Haumāna from St. Andrew’s Schools give the gift of hula in Bishop’s honor during a Founder’s Day celebration at Mauna ‘Ala in 2019.
In the familiar Founder’s Day mele, “He Inoa No Pauahi” composed for Princess Pauahi by Prince Leleiōhoku, the inoa “Hiʻilei” (to cherish a beloved child) is mentioned and is held by many to be an endearing reference to Charles Reed Bishop.
Born in New York on January 25, 1822, Bishop came to Hawaiʻi in 1846. A successful businessman, he fell in love with Pauahi Pākī while she was at the Royal School. She was in love as well: she asked to be released from betrothal to Lot Kapuāiwa, the future King Kamehameha V. Pauahi and Bishop married in 1850; her parents high chiefs Abner Pākī and Laura Konia overcame their initial concerns when he proved to have the interests of Pauahi and the Kamehamehas at heart.
The mana of the Bishop’s marriage made Charles a trusted advisor to the aliʻi, and he served the monarchy in a variety of offices between 1859 and 1891. Pauahi’s cousin Keʻelikōlani, herself a brilliant woman, chose Bishop to be the executor of her estate.
The Bishops were a power couple, dedicating their lives to service and philanthropy. Queen’s Hospital, Kapiʻolani Hospital, Punahou School, Mid–Pacific Institute, Sacred Hearts Academy, and St. Andrew’s Priory are among the many organizations they supported. When Pauahi passed in 1884, Bishop worked for the rest of his life to enact her vision for the Kamehameha Schools, contributing his own funds towards the building of the Preparatory Department (elementary and middle schools), Bishop Hall, and the Bishop Memorial Chapel. He established the Bernice Pauahi Bishop Museum in memory of his wife. To this day, the Charles Reed Bishop Trust continues to provide for the upkeep of MaunaʻaAla, the resting place of our aliʻi.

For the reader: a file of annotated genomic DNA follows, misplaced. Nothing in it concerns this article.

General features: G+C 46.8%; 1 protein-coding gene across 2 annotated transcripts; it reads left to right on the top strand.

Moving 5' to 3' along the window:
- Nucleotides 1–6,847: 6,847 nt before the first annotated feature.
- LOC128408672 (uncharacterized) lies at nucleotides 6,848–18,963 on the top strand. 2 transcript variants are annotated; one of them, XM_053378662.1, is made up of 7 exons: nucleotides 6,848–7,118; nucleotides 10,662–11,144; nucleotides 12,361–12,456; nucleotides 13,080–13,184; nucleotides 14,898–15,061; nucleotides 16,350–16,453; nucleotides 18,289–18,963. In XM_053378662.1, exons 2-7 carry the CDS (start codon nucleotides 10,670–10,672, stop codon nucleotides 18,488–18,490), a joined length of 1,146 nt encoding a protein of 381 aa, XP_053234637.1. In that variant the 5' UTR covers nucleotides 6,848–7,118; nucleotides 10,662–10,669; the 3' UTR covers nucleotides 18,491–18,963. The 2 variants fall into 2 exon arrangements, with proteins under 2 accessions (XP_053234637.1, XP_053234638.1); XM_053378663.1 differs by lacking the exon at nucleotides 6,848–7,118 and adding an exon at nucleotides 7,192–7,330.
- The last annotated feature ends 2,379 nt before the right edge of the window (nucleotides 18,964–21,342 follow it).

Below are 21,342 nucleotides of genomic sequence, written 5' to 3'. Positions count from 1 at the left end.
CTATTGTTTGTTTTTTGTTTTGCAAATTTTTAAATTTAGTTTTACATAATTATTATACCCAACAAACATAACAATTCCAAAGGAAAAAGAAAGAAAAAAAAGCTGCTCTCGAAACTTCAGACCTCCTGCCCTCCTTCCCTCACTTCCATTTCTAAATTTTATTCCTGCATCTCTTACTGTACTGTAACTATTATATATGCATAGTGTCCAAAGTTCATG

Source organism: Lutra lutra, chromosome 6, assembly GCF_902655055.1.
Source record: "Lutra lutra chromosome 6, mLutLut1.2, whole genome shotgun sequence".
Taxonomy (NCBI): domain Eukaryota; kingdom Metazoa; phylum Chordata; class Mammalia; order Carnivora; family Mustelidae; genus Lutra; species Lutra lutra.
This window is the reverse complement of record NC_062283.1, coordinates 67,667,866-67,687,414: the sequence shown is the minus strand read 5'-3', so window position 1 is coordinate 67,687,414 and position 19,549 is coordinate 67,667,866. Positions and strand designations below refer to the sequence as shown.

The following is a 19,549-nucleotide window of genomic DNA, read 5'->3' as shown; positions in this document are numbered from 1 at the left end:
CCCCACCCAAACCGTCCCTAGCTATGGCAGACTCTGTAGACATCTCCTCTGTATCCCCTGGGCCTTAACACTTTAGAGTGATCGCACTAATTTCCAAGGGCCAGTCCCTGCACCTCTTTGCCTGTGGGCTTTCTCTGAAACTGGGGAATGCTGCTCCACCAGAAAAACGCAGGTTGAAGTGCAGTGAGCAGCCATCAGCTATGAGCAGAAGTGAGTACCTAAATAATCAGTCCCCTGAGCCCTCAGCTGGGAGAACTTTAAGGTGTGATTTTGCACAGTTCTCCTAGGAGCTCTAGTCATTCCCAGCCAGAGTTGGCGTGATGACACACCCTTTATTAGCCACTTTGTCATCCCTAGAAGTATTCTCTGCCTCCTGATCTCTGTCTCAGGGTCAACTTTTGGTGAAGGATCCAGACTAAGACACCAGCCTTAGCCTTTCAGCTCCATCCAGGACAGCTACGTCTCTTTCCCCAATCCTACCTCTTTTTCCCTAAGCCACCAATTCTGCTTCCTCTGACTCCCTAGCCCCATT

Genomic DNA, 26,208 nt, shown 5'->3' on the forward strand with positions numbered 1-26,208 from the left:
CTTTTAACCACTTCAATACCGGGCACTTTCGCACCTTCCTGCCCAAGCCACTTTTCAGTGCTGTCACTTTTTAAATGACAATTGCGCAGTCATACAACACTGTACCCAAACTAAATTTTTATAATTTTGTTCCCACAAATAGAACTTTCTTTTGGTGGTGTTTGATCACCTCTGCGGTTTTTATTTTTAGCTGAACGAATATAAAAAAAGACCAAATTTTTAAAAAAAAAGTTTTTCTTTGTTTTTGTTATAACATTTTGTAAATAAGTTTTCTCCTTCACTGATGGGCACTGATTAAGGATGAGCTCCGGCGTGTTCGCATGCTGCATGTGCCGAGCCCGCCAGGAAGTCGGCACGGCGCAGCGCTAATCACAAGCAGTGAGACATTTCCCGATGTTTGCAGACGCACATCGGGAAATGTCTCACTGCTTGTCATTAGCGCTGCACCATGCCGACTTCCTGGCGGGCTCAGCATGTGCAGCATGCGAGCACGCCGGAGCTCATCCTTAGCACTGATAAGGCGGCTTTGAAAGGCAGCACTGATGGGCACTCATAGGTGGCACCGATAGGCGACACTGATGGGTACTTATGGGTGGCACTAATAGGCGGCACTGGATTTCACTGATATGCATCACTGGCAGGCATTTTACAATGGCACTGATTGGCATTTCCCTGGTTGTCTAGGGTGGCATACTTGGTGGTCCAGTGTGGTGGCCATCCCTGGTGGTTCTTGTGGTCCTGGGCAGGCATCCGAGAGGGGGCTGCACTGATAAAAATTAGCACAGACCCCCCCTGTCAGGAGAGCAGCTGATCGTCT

In 1894, a year after the illegal overthrow of the Hawaiian Kingdom, Bishop decided he would start life over in San Francisco. He maintained ties with School leadership over the years and continued to advise on matters of education and finances. Following his passing on June 7, 1915, his ashes were brought back to Hawaiʻi and interred at Mauna ‘Ala in the Kamehameha Crypt next to his beloved Pauahi.
For reasons unclear, some have questioned Bishop’s role and have curiously portrayed him as a conspirator against the monarchy and an enemy of the lāhui. However, Hawai’i’s well-documented history simply does not bear that out. Instead, there is a wealth of widely available historical evidence that illuminates him as a man of integrity who placed the interests of the Hawaiian people first, and through his noble actions had gained the whole-hearted trust of our aliʻi and the Hawaiian people.
“Eia iho ka mehana o ka poli o Hi‘ilei.”
Charles Reed Bishop married Ke Ali‘i Bernice Pauahi in 1850. Through their 34 years of marriage and up until his death, he steadfastly advanced their shared vision of creating Kamehameha Schools. Bishop believed in the transformative power of education and supported many other schools, helping to shape the future of education in Hawaiʻi.
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